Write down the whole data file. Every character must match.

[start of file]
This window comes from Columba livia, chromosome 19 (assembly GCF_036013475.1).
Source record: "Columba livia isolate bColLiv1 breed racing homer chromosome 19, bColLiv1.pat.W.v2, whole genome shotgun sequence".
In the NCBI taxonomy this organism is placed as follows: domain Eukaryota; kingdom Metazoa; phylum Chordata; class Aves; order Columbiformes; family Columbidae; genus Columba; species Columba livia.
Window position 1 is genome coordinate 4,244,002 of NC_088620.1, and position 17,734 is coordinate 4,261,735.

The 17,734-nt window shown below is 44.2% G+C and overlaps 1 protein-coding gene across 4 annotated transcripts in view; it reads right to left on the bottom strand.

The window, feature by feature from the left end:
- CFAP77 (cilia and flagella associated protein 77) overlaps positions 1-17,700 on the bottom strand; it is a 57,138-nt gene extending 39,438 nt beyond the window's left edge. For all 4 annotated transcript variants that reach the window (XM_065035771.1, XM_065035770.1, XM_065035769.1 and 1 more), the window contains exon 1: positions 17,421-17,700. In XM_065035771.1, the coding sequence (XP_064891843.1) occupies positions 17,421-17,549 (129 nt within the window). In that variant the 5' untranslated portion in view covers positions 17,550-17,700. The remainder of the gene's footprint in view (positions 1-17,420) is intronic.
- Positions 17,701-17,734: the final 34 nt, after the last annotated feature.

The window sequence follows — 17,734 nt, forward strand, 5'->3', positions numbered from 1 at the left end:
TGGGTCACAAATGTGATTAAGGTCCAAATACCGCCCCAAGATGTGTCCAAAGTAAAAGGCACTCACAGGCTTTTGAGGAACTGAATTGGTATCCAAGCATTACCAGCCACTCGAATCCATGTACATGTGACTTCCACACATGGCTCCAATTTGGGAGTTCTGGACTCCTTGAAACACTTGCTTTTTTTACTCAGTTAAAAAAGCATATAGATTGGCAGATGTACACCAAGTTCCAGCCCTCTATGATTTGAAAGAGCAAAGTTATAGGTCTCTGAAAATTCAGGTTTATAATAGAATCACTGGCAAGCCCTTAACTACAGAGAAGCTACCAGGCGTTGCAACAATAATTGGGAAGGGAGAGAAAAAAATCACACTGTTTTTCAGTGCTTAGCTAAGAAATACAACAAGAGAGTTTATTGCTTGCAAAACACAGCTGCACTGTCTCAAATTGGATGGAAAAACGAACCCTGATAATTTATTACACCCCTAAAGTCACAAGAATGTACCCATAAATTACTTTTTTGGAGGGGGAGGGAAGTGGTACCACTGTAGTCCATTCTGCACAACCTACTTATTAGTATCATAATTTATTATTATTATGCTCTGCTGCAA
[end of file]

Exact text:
This window comes from Columba livia, chromosome 19 (assembly GCF_036013475.1).
Source record: "Columba livia isolate bColLiv1 breed racing homer chromosome 19, bColLiv1.pat.W.v2, whole genome shotgun sequence".
In the NCBI taxonomy this organism is placed as follows: domain Eukaryota; kingdom Metazoa; phylum Chordata; class Aves; order Columbiformes; family Columbidae; genus Columba; species Columba livia.
Window position 1 is genome coordinate 4,244,002 of NC_088620.1, and position 17,734 is coordinate 4,261,735.

The 17,734-nt window shown below is 44.2% G+C and overlaps 1 protein-coding gene across 4 annotated transcripts in view; it reads right to left on the bottom strand.

The window, feature by feature from the left end:
- CFAP77 (cilia and flagella associated protein 77) overlaps positions 1-17,700 on the bottom strand; it is a 57,138-nt gene extending 39,438 nt beyond the window's left edge. For all 4 annotated transcript variants that reach the window (XM_065035771.1, XM_065035770.1, XM_065035769.1 and 1 more), the window contains exon 1: positions 17,421-17,700. In XM_065035771.1, the coding sequence (XP_064891843.1) occupies positions 17,421-17,549 (129 nt within the window). In that variant the 5' untranslated portion in view covers positions 17,550-17,700. The remainder of the gene's footprint in view (positions 1-17,420) is intronic.
- Positions 17,701-17,734: the final 34 nt, after the last annotated feature.

The window sequence follows — 17,734 nt, forward strand, 5'->3', positions numbered from 1 at the left end:
TGGGTCACAAATGTGATTAAGGTCCAAATACCGCCCCAAGATGTGTCCAAAGTAAAAGGCACTCACAGGCTTTTGAGGAACTGAATTGGTATCCAAGCATTACCAGCCACTCGAATCCATGTACATGTGACTTCCACACATGGCTCCAATTTGGGAGTTCTGGACTCCTTGAAACACTTGCTTTTTTTACTCAGTTAAAAAAGCATATAGATTGGCAGATGTACACCAAGTTCCAGCCCTCTATGATTTGAAAGAGCAAAGTTATAGGTCTCTGAAAATTCAGGTTTATAATAGAATCACTGGCAAGCCCTTAACTACAGAGAAGCTACCAGGCGTTGCAACAATAATTGGGAAGGGAGAGAAAAAAATCACACTGTTTTTCAGTGCTTAGCTAAGAAATACAACAAGAGAGTTTATTGCTTGCAAAACACAGCTGCACTGTCTCAAATTGGATGGAAAAACGAACCCTGATAATTTATTACACCCCTAAAGTCACAAGAATGTACCCATAAATTACTTTTTTGGAGGGGGAGGGAAGTGGTACCACTGTAGTCCATTCTGCACAACCTACTTATTAGTATCATAATTTATTATTATTATGCTCTGCTGCAA